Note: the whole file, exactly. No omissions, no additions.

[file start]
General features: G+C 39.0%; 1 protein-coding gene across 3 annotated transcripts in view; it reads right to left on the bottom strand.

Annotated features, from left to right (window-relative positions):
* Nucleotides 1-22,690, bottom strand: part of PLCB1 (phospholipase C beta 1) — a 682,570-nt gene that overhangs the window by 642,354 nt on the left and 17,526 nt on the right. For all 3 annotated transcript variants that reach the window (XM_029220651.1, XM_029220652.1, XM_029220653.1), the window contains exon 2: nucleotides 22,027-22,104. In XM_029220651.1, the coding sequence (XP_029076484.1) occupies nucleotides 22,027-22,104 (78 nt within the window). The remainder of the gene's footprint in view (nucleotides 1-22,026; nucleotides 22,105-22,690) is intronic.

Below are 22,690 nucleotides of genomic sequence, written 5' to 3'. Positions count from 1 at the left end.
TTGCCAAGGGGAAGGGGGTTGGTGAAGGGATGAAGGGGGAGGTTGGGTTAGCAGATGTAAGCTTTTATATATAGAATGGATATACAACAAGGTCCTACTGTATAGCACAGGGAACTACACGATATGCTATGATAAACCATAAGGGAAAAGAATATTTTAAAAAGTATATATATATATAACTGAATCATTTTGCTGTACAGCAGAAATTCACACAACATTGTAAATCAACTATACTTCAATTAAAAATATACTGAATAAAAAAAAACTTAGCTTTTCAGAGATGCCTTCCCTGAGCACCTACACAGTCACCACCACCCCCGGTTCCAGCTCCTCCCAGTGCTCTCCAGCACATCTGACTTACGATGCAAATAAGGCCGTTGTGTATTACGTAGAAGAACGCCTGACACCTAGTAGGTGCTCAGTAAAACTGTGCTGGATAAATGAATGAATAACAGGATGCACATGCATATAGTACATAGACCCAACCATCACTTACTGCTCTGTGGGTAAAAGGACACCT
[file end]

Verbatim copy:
General features: G+C 39.0%; 1 protein-coding gene across 3 annotated transcripts in view; it reads right to left on the bottom strand.

Annotated features, from left to right (window-relative positions):
* Nucleotides 1-22,690, bottom strand: part of PLCB1 (phospholipase C beta 1) — a 682,570-nt gene that overhangs the window by 642,354 nt on the left and 17,526 nt on the right. For all 3 annotated transcript variants that reach the window (XM_029220651.1, XM_029220652.1, XM_029220653.1), the window contains exon 2: nucleotides 22,027-22,104. In XM_029220651.1, the coding sequence (XP_029076484.1) occupies nucleotides 22,027-22,104 (78 nt within the window). The remainder of the gene's footprint in view (nucleotides 1-22,026; nucleotides 22,105-22,690) is intronic.

Below are 22,690 nucleotides of genomic sequence, written 5' to 3'. Positions count from 1 at the left end.
TTGCCAAGGGGAAGGGGGTTGGTGAAGGGATGAAGGGGGAGGTTGGGTTAGCAGATGTAAGCTTTTATATATAGAATGGATATACAACAAGGTCCTACTGTATAGCACAGGGAACTACACGATATGCTATGATAAACCATAAGGGAAAAGAATATTTTAAAAAGTATATATATATATAACTGAATCATTTTGCTGTACAGCAGAAATTCACACAACATTGTAAATCAACTATACTTCAATTAAAAATATACTGAATAAAAAAAAACTTAGCTTTTCAGAGATGCCTTCCCTGAGCACCTACACAGTCACCACCACCCCCGGTTCCAGCTCCTCCCAGTGCTCTCCAGCACATCTGACTTACGATGCAAATAAGGCCGTTGTGTATTACGTAGAAGAACGCCTGACACCTAGTAGGTGCTCAGTAAAACTGTGCTGGATAAATGAATGAATAACAGGATGCACATGCATATAGTACATAGACCCAACCATCACTTACTGCTCTGTGGGTAAAAGGACACCT